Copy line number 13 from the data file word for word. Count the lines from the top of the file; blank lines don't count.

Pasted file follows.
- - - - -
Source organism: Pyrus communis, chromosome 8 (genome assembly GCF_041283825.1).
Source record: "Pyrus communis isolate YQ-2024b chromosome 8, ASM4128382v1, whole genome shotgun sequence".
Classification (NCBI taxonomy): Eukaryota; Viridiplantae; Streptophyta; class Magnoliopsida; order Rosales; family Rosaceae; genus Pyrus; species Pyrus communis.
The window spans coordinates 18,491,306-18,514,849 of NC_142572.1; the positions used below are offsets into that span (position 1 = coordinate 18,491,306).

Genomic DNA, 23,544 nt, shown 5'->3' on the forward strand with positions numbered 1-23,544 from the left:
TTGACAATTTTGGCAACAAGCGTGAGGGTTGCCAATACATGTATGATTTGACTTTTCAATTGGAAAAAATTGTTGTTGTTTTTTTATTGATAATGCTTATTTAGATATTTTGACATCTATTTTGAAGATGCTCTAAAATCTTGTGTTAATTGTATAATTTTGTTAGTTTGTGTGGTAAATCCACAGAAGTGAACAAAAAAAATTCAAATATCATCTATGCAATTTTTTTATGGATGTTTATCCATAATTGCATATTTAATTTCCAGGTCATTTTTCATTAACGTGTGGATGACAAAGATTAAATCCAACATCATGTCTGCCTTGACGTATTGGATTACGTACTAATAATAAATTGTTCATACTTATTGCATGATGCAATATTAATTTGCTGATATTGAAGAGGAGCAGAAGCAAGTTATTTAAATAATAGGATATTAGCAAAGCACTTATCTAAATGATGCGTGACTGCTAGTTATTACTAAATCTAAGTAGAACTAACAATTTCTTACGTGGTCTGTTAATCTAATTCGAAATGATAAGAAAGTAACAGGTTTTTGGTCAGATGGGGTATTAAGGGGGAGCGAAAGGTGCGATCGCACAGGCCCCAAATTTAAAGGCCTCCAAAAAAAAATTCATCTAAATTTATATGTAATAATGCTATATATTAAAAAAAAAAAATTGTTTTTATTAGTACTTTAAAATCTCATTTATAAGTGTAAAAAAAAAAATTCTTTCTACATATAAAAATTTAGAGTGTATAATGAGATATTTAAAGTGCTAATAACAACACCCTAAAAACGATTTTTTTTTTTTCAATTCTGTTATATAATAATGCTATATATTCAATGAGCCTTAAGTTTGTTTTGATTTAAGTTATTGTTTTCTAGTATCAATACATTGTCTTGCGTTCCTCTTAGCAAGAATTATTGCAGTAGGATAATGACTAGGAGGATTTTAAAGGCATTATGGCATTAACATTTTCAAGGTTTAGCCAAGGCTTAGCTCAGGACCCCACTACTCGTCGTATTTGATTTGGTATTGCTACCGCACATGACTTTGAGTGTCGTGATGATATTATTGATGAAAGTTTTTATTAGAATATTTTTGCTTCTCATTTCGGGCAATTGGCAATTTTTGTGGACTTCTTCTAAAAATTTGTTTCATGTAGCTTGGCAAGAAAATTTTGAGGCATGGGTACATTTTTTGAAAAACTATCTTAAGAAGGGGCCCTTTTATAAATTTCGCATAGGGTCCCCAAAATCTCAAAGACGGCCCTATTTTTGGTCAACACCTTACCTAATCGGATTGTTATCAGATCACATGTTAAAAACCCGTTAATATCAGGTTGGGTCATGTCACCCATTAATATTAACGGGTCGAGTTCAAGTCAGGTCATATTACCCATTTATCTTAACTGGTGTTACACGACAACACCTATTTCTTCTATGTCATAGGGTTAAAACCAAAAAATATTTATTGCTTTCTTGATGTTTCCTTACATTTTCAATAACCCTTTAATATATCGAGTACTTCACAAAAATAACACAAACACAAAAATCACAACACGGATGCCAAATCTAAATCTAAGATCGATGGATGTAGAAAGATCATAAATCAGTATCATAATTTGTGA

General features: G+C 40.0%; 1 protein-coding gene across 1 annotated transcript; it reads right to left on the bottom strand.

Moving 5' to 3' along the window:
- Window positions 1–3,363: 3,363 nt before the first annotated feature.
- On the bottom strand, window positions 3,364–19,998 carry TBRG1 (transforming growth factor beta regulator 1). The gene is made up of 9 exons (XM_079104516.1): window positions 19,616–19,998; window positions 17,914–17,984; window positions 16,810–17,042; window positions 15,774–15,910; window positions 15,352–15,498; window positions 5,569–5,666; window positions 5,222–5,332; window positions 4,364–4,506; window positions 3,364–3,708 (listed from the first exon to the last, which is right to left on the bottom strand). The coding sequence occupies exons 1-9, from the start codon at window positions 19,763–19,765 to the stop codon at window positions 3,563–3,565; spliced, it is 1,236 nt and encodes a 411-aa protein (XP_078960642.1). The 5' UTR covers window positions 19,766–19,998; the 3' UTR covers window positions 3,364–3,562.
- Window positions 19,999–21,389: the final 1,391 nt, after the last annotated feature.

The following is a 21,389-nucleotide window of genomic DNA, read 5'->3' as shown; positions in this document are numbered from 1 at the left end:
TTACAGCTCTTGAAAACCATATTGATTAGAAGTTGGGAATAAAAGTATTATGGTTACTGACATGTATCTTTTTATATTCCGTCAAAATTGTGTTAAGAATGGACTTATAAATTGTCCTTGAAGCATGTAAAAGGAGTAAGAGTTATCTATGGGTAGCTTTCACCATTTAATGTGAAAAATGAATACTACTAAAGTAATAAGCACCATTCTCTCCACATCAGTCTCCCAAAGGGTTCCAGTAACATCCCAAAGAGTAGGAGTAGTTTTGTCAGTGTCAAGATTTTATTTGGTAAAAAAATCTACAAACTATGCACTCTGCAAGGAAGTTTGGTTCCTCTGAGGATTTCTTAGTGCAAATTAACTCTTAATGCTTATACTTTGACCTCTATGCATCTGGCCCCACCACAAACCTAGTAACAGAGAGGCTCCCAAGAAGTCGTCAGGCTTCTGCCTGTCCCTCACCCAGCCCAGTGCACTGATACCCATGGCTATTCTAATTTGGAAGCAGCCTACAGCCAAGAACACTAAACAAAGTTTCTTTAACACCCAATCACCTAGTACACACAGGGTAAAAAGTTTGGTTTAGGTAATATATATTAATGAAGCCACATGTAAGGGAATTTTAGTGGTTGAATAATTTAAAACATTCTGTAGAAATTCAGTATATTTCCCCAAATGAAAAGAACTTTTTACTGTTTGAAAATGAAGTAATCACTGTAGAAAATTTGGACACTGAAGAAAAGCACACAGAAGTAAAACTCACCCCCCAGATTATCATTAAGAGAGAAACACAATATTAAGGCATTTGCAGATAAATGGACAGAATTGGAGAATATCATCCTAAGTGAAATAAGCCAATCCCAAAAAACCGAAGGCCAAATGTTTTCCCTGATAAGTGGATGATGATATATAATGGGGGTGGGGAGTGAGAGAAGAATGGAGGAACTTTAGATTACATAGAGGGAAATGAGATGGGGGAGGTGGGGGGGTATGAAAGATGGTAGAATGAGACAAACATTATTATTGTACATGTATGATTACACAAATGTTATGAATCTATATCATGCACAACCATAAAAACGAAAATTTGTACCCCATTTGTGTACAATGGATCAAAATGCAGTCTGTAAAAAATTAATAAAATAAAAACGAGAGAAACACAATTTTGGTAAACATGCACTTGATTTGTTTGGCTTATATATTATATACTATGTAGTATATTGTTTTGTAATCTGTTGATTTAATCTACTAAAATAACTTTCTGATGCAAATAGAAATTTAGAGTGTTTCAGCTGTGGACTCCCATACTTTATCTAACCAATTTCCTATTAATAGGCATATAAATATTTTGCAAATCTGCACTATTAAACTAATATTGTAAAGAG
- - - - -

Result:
TTACAGCTCTTGAAAACCATATTGATTAGAAGTTGGGAATAAAAGTATTATGGTTACTGACATGTATCTTTTTATATTCCGTCAAAATTGTGTTAAGAATGGACTTATAAATTGTCCTTGAAGCATGTAAAAGGAGTAAGAGTTATCTATGGGTAGCTTTCACCATTTAATGTGAAAAATGAATACTACTAAAGTAATAAGCACCATTCTCTCCACATCAGTCTCCCAAAGGGTTCCAGTAACATCCCAAAGAGTAGGAGTAGTTTTGTCAGTGTCAAGATTTTATTTGGTAAAAAAATCTACAAACTATGCACTCTGCAAGGAAGTTTGGTTCCTCTGAGGATTTCTTAGTGCAAATTAACTCTTAATGCTTATACTTTGACCTCTATGCATCTGGCCCCACCACAAACCTAGTAACAGAGAGGCTCCCAAGAAGTCGTCAGGCTTCTGCCTGTCCCTCACCCAGCCCAGTGCACTGATACCCATGGCTATTCTAATTTGGAAGCAGCCTACAGCCAAGAACACTAAACAAAGTTTCTTTAACACCCAATCACCTAGTACACACAGGGTAAAAAGTTTGGTTTAGGTAATATATATTAATGAAGCCACATGTAAGGGAATTTTAGTGGTTGAATAATTTAAAACATTCTGTAGAAATTCAGTATATTTCCCCAAATGAAAAGAACTTTTTACTGTTTGAAAATGAAGTAATCACTGTAGAAAATTTGGACACTGAAGAAAAGCACACAGAAGTAAAACTCACCCCCCAGATTATCATTAAGAGAGAAACACAATATTAAGGCATTTGCAGATAAATGGACAGAATTGGAGAATATCATCCTAAGTGAAATAAGCCAATCCCAAAAAACCGAAGGCCAAATGTTTTCCCTGATAAGTGGATGATGATATATAATGGGGGTGGGGAGTGAGAGAAGAATGGAGGAACTTTAGATTACATAGAGGGAAATGAGATGGGGGAGGTGGGGGGGTATGAAAGATGGTAGAATGAGACAAACATTATTATTGTACATGTATGATTACACAAATGTTATGAATCTATATCATGCACAACCATAAAAACGAAAATTTGTACCCCATTTGTGTACAATGGATCAAAATGCAGTCTGTAAAAAATTAATAAAATAAAAACGAGAGAAACACAATTTTGGTAAACATGCACTTGATTTGTTTGGCTTATATATTATATACTATGTAGTATATTGTTTTGTAATCTGTTGATTTAATCTACTAAAATAACTTTCTGATGCAAATAGAAATTTAGAGTGTTTCAGCTGTGGACTCCCATACTTTATCTAACCAATTTCCTATTAATAGGCATATAAATATTTTGCAAATCTGCACTATTAAACTAATATTGTAAAGAG